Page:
The House passed the most ambitious restructuring of federal financial regulations since the New Deal on Friday, aiming to head off any replay of last year's Wall Street failures that plunged the nation deep into recession.
The sprawling legislation would give the government new powers to break up companies that threaten the economy, create a new agency to oversee consumer banking transactions and shine a light into shadow financial markets that have escaped the oversight of regulators.
The vote was a party-line 223-202. No Republicans voted for the bill; 27 Democrats voted against it.
While a victory for the administration, the legislation dilutes some of President Barack Obama's recommendations, carving out exceptions to some of its toughest provision. The burden now shifts to the Senate, which is not expected to act on its version of a regulatory overhaul until early next year.
The president praised the House action Friday, and called on Congress to act swiftly to get the bill to the White House for his signature.
"The crisis from which we are still recovering was born not only of failure on Wall Street, but also in Washington," Obama said. "We have a responsibility to learn from it and to put in place reforms that will promote sound investment, encourage real competition and innovation and prevent such a crisis from ever happening again. "
The legislation would govern the simplest payday loan and the most complicated high-finance trades. In its breadth, the measure seeks to impose restrictions on every house of finance, from two-teller neighborhood thrifts to huge interconnected conglomerates.
A burden to business?
Democratic leaders had to fend off a last-minute attempt to kill a proposed consumer agency, a central element of the legislation and one the features pushed by the White House. The agency would take over consumer protection powers from current banking regulators, and big banks and the U.S. Chamber of Commerce vigorously opposed the idea.
Democrats said the broad legislation would help address problems that led to last year's calamitous financial crisis. Republicans argued that it overreached and would institutionalize bailouts for the financial industry.
"Let's put it to the American people: Do you prefer the Republican position of doing literally nothing to rein in these abuses or should we try to rein them in?" Rep. Barney Frank, who led the Democratic effort on the bill, asked moments before the final vote.
Republicans cast the regulatory bill as a burden to business and argued that it would continue to protect companies considered too big to fail. They offered an alternative that called for special bankruptcy proceedings to dismantle failing financial institutions. That alternative failed.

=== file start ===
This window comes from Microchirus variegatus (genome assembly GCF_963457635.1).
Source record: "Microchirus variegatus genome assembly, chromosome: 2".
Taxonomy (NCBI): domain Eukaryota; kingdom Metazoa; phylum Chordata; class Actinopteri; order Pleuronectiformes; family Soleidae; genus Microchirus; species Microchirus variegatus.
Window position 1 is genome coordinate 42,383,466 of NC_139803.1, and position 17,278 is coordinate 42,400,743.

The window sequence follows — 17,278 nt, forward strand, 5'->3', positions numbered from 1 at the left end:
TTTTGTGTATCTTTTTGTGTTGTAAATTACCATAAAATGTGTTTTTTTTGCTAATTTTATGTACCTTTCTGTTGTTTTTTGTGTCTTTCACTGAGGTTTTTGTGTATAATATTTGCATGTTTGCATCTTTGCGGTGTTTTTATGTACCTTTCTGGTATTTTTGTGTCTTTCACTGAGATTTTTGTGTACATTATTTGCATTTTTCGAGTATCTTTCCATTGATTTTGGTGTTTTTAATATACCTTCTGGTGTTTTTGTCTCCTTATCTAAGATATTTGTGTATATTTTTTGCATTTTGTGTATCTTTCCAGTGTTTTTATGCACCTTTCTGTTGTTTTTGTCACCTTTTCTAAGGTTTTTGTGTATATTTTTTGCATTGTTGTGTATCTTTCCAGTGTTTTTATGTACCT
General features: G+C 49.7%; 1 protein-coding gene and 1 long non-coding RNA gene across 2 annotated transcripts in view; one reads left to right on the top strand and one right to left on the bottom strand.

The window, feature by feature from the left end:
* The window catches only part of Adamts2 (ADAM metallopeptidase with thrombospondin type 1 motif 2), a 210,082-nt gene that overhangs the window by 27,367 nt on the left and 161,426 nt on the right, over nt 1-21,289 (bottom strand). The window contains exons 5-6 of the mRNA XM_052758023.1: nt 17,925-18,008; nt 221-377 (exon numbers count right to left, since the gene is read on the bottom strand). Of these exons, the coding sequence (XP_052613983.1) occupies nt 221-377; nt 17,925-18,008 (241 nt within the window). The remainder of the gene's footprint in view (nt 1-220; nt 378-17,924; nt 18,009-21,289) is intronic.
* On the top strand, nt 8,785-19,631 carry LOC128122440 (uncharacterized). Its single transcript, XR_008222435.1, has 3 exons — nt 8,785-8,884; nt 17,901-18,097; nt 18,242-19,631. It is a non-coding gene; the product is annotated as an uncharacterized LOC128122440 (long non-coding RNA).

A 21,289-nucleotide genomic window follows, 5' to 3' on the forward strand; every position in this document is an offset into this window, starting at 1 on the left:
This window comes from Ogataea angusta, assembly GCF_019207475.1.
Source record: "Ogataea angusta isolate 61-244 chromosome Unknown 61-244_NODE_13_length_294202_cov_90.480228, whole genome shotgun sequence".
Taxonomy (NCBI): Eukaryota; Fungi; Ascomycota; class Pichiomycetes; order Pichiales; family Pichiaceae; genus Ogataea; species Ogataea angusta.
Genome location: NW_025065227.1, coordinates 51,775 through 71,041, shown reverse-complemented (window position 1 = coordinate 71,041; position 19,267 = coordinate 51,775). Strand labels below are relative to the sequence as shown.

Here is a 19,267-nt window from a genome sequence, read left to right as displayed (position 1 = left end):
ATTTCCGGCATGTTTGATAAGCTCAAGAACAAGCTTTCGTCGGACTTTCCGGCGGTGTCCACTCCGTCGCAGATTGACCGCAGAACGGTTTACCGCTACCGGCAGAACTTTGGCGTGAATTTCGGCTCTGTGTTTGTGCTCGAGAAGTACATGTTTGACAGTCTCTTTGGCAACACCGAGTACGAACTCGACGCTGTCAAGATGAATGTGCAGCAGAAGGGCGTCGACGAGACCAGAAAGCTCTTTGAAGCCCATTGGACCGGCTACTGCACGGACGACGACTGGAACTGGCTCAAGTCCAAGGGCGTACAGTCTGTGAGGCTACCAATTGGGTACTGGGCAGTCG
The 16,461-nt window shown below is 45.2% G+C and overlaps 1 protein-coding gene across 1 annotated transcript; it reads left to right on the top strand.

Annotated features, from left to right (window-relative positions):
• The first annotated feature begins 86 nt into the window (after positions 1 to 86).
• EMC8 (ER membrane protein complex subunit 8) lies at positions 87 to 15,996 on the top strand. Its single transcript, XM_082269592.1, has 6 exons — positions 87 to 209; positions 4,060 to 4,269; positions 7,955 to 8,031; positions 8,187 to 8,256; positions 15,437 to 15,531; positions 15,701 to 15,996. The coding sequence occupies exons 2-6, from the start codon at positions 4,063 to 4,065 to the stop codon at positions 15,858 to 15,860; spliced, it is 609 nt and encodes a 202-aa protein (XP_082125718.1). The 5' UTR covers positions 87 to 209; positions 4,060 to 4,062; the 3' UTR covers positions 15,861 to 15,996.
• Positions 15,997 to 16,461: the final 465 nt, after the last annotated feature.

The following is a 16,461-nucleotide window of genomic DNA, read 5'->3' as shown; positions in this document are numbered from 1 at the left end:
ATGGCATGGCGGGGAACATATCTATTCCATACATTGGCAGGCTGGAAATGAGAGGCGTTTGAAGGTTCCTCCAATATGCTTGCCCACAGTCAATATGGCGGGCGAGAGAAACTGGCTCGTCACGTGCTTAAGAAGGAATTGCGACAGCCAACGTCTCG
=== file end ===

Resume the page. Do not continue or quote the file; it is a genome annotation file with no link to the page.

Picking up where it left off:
"This house has been on a spending spree, a bailout spree and a regulatory spree that I could never have imagined in any of my prior 18 years here in Congress," Republican Leader John Boehner of Ohio said.
Consumer advocates cheered the survival of the consumer protection agency but said the overall legislation fell short, especially in the regulation of complex investment instruments known as derivatives.
An era of transparency
The legislation aims to prevent manipulation and bring transparency to the $600 trillion global derivatives market. But an amendment by New York Democrat Scott Murphy, adopted 304-124 Thursday night, created an exception for nonfinancial companies that use derivatives as a hedge against price, currency and interest rate changes rather than as a speculative investment. The amendment also provided an exception for businesses that are considered too small to be a risk to the financial system.
A Democratic effort to make more companies subject to derivatives regulations and to abusive-trading rules failed.
When the Obama administration first proposed a package of regulations, it called for regulations of derivatives without any exceptions. But a potent lobbying coalition that included Boeing Co., Caterpillar Inc., General Electric Co., Coca-Cola and other big companies persuaded lawmakers to dilute the restrictions.
"It does fall well short of what the administration promised and what everybody assumed we would get," said Barbara Roper, director of investor protection for the Consumer Federation of America. "It's a weakness in the bill and a win for Wall Street. Hedge funds and others that are not bona fide hedgers of commercial risk will slip through this language."
The bill would create a Financial Services Oversight Council made up of the Treasury secretary, the Federal Reserve chairman and heads of regulatory agencies to monitor the financial markets for potential threats to nation's system.
It would identify firms and activities that should be subject to heightened standards, including requirements that they place more money in reserve. Companies would have to plan for their own demise, detailing how they would be dismantled if they failed. The government could dismantle even healthy firms if they were considered a grave risk to the economy. Large firms with assets of more than $50 billion, and hedge funds with at least $10 billion in assets, would pay into a $150 billion resolution fund that would cover the costs of dismantling such a company.
It was that fund that Republicans argued amounted to yet another bailout pool.
The Federal Reserve, criticized for not spotting last year's crisis, would lose power in the legislation. The measure would limit the Fed's unilateral ability to inject large amounts of money into financial institutions. It also would take away the Federal Reserve's consumer regulation authority and would subject it to a broad audit by Congress' investigative arm.
The legislation also takes on Wall Street compensation. Company shareholders would get a nonbinding vote on the pay of top executives. Federal banking regulators would have to approve compensation practices, though not actual pay, at banks and bank holding companies.